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Seeing photographs
Seeing photographs
Seeing photographs
Seeing photographs
Seeing photographs
Seeing photographs
Seeing photographs
Seeing photographs
Seeing photographs
Seeing photographs
Seeing photographs
Seeing photographs
Seeing photographs
Seeing photographs
Seeing photographs
Seeing photographs
Seeing photographs
Seeing photographs
Seeing photographs
Seeing photographs
Seeing photographs
Seeing photographs
Seeing photographs
Seeing photographs
Seeing photographs
Seeing photographs
Seeing photographs
Seeing photographs
Seeing photographs
Seeing photographs
Seeing photographs
Seeing photographs
Seeing photographs
Seeing photographs
Seeing photographs
Seeing photographs
Seeing photographs
Seeing photographs
Seeing photographs
Seeing photographs
Seeing photographs
Seeing photographs
Seeing photographs
Seeing photographs
Seeing photographs
Seeing photographs
Seeing photographs
Seeing photographs
Seeing photographs
Seeing photographs
Seeing photographs
Seeing photographs
Seeing photographs
Seeing photographs
Seeing photographs
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Seeing photographs

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Published in: Art & Photos, Technology
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Transcript

  • 1. Seeing Photographs
  • 2. What’s Wrong with these Photos?
  • 3.  
  • 4.  
  • 5.  
  • 6.  
  • 7.  
  • 8.  
  • 9.  
  • 10.  
  • 11.  
  • 12.  
  • 13.  
  • 14.  
  • 15.  
  • 16. How do you learn to take better pictures?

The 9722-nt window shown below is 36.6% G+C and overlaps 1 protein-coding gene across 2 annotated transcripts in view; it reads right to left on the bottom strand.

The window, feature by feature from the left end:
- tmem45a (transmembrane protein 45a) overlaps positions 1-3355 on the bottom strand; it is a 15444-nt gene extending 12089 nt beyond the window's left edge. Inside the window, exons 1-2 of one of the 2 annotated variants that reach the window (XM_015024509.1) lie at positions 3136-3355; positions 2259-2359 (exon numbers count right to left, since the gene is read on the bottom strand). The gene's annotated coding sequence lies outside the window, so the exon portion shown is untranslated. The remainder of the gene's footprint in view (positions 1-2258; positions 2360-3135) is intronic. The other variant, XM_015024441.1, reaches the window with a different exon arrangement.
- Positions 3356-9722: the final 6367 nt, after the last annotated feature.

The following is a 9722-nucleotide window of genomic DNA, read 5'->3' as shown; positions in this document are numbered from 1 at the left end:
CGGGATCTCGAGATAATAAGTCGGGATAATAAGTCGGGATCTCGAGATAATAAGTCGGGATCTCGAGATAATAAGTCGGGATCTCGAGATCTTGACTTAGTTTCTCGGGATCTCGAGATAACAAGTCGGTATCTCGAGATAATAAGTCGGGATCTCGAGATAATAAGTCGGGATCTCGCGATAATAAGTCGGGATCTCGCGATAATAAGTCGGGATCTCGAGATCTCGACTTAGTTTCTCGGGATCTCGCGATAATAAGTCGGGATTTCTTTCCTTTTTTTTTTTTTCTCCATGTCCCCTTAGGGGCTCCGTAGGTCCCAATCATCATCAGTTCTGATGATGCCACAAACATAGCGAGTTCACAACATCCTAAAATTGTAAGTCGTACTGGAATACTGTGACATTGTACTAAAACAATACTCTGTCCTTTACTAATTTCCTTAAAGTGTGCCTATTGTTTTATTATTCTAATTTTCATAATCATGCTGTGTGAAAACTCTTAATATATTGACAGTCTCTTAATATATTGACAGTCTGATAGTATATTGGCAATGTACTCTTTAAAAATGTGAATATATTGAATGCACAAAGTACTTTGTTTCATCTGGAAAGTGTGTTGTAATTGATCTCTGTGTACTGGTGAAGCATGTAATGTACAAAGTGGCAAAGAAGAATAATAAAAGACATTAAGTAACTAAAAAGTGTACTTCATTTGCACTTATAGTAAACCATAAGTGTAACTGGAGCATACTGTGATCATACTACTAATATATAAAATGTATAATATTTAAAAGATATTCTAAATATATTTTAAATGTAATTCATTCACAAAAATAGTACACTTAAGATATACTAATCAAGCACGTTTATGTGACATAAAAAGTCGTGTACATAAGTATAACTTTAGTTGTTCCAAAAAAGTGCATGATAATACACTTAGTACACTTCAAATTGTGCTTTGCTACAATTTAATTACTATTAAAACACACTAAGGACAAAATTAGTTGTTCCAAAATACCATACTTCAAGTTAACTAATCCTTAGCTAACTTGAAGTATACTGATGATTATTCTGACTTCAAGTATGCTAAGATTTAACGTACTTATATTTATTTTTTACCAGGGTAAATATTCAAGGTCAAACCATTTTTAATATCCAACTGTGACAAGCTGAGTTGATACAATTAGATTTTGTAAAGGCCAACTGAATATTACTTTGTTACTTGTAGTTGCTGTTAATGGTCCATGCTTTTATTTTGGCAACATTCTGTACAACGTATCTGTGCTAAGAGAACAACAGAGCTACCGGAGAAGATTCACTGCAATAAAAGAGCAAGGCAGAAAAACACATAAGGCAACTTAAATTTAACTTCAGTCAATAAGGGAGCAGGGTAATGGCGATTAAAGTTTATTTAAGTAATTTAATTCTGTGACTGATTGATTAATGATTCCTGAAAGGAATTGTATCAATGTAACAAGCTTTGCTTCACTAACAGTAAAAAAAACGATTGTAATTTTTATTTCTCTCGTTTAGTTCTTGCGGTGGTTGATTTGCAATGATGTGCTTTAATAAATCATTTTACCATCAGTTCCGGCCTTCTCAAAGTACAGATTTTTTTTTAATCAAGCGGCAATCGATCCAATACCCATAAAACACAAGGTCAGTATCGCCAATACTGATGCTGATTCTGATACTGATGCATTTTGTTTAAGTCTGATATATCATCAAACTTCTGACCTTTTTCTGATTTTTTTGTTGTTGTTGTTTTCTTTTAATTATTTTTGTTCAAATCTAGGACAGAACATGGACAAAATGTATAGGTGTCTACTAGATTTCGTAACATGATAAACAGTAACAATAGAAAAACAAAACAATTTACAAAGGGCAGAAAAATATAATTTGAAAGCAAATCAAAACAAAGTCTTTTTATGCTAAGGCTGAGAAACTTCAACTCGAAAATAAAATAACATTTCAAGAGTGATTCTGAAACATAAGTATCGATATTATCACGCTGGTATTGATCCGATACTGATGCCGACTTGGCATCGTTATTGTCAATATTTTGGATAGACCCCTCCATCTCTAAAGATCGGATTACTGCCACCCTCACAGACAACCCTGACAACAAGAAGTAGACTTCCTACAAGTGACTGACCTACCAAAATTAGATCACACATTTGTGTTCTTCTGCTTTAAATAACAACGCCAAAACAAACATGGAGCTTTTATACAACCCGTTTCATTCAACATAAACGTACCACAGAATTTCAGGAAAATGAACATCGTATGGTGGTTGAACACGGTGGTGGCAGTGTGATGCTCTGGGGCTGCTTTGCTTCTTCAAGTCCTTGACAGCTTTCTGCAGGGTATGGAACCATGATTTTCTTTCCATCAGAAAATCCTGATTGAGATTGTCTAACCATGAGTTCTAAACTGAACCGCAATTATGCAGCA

• Learn the technology
    • Visualize the end product
    • Make choices as you photograph
  • 17. Framing
    • The frame isolates part of a larger scene
    • How much of the scene do you want to include?
    • Framing can strengthen a picture or make it awkward
  • 18. What’s Working on these Photos?
  • 19. Delarosa
  • 20. Joel Sartore
  • 21. Joel Sartore
  • 22. David Juguet
  • 23. Martin Waldbauer
  • 24. Ian Plant
  • 25. Close up or not?
    • Choose how much of the scene to include.
    • Beginners often shoot too wide
      • Try shooting the whole scene, then move closer to the details
      • This can help with unwanted background
  • 26. Jeremie Mazenq
  • 27.  
  • 28. Ibrahim Kerem Ozturk
  • 29. Backgrounds
    • Pay attention to what surrounds your focal point
    • Backgrounds can be interesting or distracting
    • Should it be in focus or blurry?
  • 30.  
  • 31.  
  • 32.  
  • 33. Where to Place a Subject
    • Moving the subject to the left or right of the frame can add interest.
    • Since we read left to right, people will read a subject on the left first
  • 34. Vadim Trunov
  • 35. Borinamisica
  • 36. Motion You have two major choices with motion: 1. Stop the motion 2. Blur the motion
  • 37.  
  • 38.  
  • 39. Perspective/Point of View/Camera Angle
    • Perspective can create illusion of 3-dimensions on a 2D photograph
    • Point of view can add interest
  • 40.  
  • 41.  
  • 42.  
  • 43.  
  • 44.  
  • 45.  
  • 46.  
  • 47. The Rule of Thirds
    • Started by painters in the 19 th century
    • Divide the frame into threes vertically and horizontally
    • The most important things go in the four intersections
    • The strongest intersection is the top left.
  • 48. The Rule of Thirds
  • 49.  
  • 50.  
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  • 55.  

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